Honda Hybrid’s Re-introduction Makes It More Conventional, Refined
By Derek Price
To re-introduce itself for 2019, the Honda Insight is eschewing something it embraced from its inception: funky styling.
Whether it was to eke out slightly better gas mileage from its sleek, aerodynamically slippery shape or – more likely – to grab attention as a futuristic, forward-looking vehicle, the Insight hybrid always had a bit of an unusual body.
Not this time.
The all-new 2019 Insight looks more conventional than ever, despite being more radically efficient than any point in its history. Its two-motor hybrid system earns it a 55-mpg city fuel economy rating, and it does so without feeling underpowered or unrefined – the one-two punch that caused the previous Insight’s sales to spiral lower until it was discontinued after 2014.
The new Insight combines a 1.5-liter gasoline engine with an electric motor and lithium ion battery pack, and it feels surprisingly aggressive at the throttle. It’s a car that responds quickly to driver input, a yin to the Toyota Prius’ soft-riding, slow-responding yang.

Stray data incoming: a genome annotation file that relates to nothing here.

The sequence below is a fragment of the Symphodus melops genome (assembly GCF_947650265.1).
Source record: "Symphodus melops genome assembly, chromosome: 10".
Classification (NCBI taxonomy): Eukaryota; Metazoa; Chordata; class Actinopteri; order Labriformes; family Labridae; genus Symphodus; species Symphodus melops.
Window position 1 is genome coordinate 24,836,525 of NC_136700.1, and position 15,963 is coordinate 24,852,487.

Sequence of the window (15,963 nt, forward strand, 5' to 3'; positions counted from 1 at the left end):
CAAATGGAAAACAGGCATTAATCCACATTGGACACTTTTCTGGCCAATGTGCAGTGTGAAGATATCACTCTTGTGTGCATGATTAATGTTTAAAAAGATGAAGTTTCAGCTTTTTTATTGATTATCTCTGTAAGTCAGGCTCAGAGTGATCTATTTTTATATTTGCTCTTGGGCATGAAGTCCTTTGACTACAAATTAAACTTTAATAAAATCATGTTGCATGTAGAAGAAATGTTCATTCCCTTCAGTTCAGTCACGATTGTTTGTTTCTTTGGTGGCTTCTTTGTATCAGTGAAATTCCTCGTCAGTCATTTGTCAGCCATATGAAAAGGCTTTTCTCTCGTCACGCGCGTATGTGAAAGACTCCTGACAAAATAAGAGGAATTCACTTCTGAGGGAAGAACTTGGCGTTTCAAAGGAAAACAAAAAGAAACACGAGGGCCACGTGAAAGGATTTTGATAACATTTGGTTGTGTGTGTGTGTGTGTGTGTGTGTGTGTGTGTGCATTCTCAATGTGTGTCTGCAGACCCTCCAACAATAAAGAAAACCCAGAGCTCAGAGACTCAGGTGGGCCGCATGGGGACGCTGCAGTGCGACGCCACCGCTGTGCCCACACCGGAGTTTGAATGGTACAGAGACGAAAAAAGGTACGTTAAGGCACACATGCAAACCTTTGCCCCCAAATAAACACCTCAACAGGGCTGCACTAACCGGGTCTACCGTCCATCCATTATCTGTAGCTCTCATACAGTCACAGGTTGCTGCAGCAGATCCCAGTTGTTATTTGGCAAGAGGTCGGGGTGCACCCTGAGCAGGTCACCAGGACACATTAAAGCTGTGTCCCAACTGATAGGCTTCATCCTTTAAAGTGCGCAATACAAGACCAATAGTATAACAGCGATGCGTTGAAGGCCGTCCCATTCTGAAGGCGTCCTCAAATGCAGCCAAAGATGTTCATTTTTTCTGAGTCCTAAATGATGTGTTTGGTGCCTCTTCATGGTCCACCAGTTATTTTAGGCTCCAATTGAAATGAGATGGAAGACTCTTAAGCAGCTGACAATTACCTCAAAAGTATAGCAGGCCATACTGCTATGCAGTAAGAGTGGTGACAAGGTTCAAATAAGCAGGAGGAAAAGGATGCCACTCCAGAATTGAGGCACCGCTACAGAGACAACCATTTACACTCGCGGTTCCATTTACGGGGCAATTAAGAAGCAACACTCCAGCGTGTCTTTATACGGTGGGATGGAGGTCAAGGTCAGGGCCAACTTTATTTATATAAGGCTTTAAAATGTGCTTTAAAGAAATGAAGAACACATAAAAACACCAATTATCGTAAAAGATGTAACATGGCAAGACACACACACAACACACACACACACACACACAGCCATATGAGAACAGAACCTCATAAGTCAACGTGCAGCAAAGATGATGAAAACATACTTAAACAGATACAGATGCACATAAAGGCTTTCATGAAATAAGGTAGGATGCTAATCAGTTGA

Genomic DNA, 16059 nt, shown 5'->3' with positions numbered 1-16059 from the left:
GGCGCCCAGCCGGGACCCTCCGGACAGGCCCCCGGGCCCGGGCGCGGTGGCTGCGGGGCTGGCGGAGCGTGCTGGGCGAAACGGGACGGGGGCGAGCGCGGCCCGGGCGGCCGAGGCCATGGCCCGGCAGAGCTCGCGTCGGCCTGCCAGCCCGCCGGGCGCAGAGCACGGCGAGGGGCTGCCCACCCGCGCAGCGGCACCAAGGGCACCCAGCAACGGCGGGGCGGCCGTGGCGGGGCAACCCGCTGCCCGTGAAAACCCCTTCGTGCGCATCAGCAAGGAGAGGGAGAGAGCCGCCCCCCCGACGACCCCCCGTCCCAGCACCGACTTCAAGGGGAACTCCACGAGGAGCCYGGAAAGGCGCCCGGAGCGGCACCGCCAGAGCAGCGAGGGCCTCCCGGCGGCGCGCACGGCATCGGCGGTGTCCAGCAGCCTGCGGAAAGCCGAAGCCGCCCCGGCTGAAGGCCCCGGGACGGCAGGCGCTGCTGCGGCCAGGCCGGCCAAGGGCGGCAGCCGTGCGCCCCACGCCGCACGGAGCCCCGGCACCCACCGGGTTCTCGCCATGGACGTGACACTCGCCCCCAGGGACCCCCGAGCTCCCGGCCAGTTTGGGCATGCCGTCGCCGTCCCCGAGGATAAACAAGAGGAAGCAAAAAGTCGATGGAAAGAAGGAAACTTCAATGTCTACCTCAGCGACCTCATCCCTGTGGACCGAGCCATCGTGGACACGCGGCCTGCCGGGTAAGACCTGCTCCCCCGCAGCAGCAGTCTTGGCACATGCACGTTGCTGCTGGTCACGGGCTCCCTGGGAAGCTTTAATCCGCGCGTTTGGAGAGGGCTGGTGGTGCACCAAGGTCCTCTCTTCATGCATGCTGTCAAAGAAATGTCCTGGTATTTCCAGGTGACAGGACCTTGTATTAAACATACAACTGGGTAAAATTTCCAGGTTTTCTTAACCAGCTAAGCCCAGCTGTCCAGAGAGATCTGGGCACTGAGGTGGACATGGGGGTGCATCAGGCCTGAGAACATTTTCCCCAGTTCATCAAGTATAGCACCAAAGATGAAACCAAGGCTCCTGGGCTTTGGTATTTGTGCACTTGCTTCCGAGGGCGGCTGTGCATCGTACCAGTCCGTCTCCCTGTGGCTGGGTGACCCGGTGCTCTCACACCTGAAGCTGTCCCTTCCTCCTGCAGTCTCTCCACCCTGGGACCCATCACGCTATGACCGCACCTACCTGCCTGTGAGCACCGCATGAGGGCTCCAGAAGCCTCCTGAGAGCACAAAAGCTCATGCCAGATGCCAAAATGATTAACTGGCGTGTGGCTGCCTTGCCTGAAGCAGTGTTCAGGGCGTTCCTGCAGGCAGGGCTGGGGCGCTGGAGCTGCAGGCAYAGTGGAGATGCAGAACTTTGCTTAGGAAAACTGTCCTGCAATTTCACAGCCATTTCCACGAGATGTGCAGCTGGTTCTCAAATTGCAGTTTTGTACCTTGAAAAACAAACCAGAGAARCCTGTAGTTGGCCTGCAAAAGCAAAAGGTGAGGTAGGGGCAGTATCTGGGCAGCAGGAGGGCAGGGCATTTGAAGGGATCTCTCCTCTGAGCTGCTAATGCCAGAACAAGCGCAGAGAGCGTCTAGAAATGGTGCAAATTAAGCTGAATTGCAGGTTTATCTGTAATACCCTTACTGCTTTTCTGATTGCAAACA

Honda emphasizes this with a “sport” driving mode on the Insight. It draws more power from the battery to accelerate faster and feel more enjoyable when the driver wants it. For the opposite experience, “econ” mode smooths the throttle response and optimizes fuel efficiency.
Unlike the previous Insight, which was priced under $20,000 and aimed for hybrid bargain hunters, the new version is aimed at a more premium market between the Civic and the Accord in Honda’s lineup. What’s most remarkable about it is how normal it looks and feels.
The body is sleek and contemporary, but it lacks the space-age strangeness that defined its ancestors. The driving experience is likewise impressively similar to non-hybrid, gasoline-only cars, with a transition to and from electric power so smooth it’s barely perceptible.
Honda has packed the new Insight with today’s must-have technology, including the standard Honda Sensing safety suite with forward collision warning, lane keeping assistance, adaptive cruise control and traffic sign recognition.
It’s also available with the ingenious LaneWatch camera on the passenger-side mirror, which lets the driver see a video feed of the car’s blind spot when changing lanes. Every time I use it, I’m amazed that more car brands haven’t jumped on the bandwagon and offered the same feature. It’s that good. LaneWatch is standard on EX and Touring trims.
More importantly, the new Insight has a cabin befitting its premium-compact aspirations. It does a good job keeping wind and road noise out of the car, and it’s designed in a way that makes it feel roomier on the inside than its body dimensions would suggest. A spacious trunk and ample leg, knee and hip room mean it doesn’t suffer from the minor packaging drawbacks that hybrid cars traditionally require.
Pricing starts at $22,830 for the base LX trim and tops out at $28,090 for the Touring model.